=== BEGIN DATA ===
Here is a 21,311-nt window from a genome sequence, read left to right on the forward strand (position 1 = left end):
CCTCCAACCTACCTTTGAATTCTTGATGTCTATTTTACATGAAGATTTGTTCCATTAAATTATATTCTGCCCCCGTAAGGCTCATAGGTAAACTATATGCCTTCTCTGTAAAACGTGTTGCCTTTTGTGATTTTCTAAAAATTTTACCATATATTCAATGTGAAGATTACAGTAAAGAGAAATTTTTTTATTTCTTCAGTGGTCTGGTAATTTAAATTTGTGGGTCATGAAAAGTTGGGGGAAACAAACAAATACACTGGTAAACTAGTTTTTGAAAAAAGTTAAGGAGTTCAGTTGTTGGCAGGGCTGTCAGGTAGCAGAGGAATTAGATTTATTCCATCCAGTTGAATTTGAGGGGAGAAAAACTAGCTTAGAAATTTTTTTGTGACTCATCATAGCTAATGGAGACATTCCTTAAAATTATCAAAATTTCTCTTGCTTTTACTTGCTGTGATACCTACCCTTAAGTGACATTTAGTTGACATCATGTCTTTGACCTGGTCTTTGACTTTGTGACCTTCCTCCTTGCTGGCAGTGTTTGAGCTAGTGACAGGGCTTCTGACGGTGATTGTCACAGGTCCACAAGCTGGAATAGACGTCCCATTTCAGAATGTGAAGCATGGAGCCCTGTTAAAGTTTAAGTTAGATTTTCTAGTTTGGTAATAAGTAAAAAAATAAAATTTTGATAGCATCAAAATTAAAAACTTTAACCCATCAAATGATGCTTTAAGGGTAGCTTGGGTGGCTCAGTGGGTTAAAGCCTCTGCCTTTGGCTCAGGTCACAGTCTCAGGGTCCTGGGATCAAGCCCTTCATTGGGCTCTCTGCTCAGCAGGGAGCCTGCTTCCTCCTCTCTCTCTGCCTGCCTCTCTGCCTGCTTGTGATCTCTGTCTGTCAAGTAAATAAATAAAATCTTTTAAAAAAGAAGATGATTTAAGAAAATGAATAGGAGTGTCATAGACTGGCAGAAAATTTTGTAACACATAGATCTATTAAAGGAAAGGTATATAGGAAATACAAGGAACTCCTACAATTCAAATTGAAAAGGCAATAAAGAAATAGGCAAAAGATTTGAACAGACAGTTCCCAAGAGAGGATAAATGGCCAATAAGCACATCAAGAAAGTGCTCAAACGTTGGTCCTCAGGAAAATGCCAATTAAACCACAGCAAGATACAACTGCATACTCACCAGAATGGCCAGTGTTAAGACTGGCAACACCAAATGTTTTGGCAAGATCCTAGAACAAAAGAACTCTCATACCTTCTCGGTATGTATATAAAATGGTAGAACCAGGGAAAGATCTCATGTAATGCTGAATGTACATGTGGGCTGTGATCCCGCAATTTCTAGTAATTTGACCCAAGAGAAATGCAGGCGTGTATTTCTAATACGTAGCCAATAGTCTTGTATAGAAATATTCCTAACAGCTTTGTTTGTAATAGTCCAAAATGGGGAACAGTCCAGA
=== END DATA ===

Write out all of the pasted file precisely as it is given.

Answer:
Here is a 21,311-nt window from a genome sequence, read left to right on the forward strand (position 1 = left end):
CCTCCAACCTACCTTTGAATTCTTGATGTCTATTTTACATGAAGATTTGTTCCATTAAATTATATTCTGCCCCCGTAAGGCTCATAGGTAAACTATATGCCTTCTCTGTAAAACGTGTTGCCTTTTGTGATTTTCTAAAAATTTTACCATATATTCAATGTGAAGATTACAGTAAAGAGAAATTTTTTTATTTCTTCAGTGGTCTGGTAATTTAAATTTGTGGGTCATGAAAAGTTGGGGGAAACAAACAAATACACTGGTAAACTAGTTTTTGAAAAAAGTTAAGGAGTTCAGTTGTTGGCAGGGCTGTCAGGTAGCAGAGGAATTAGATTTATTCCATCCAGTTGAATTTGAGGGGAGAAAAACTAGCTTAGAAATTTTTTTGTGACTCATCATAGCTAATGGAGACATTCCTTAAAATTATCAAAATTTCTCTTGCTTTTACTTGCTGTGATACCTACCCTTAAGTGACATTTAGTTGACATCATGTCTTTGACCTGGTCTTTGACTTTGTGACCTTCCTCCTTGCTGGCAGTGTTTGAGCTAGTGACAGGGCTTCTGACGGTGATTGTCACAGGTCCACAAGCTGGAATAGACGTCCCATTTCAGAATGTGAAGCATGGAGCCCTGTTAAAGTTTAAGTTAGATTTTCTAGTTTGGTAATAAGTAAAAAAATAAAATTTTGATAGCATCAAAATTAAAAACTTTAACCCATCAAATGATGCTTTAAGGGTAGCTTGGGTGGCTCAGTGGGTTAAAGCCTCTGCCTTTGGCTCAGGTCACAGTCTCAGGGTCCTGGGATCAAGCCCTTCATTGGGCTCTCTGCTCAGCAGGGAGCCTGCTTCCTCCTCTCTCTCTGCCTGCCTCTCTGCCTGCTTGTGATCTCTGTCTGTCAAGTAAATAAATAAAATCTTTTAAAAAAGAAGATGATTTAAGAAAATGAATAGGAGTGTCATAGACTGGCAGAAAATTTTGTAACACATAGATCTATTAAAGGAAAGGTATATAGGAAATACAAGGAACTCCTACAATTCAAATTGAAAAGGCAATAAAGAAATAGGCAAAAGATTTGAACAGACAGTTCCCAAGAGAGGATAAATGGCCAATAAGCACATCAAGAAAGTGCTCAAACGTTGGTCCTCAGGAAAATGCCAATTAAACCACAGCAAGATACAACTGCATACTCACCAGAATGGCCAGTGTTAAGACTGGCAACACCAAATGTTTTGGCAAGATCCTAGAACAAAAGAACTCTCATACCTTCTCGGTATGTATATAAAATGGTAGAACCAGGGAAAGATCTCATGTAATGCTGAATGTACATGTGGGCTGTGATCCCGCAATTTCTAGTAATTTGACCCAAGAGAAATGCAGGCGTGTATTTCTAATACGTAGCCAATAGTCTTGTATAGAAATATTCCTAACAGCTTTGTTTGTAATAGTCCAAAATGGGGAACAGTCCAGA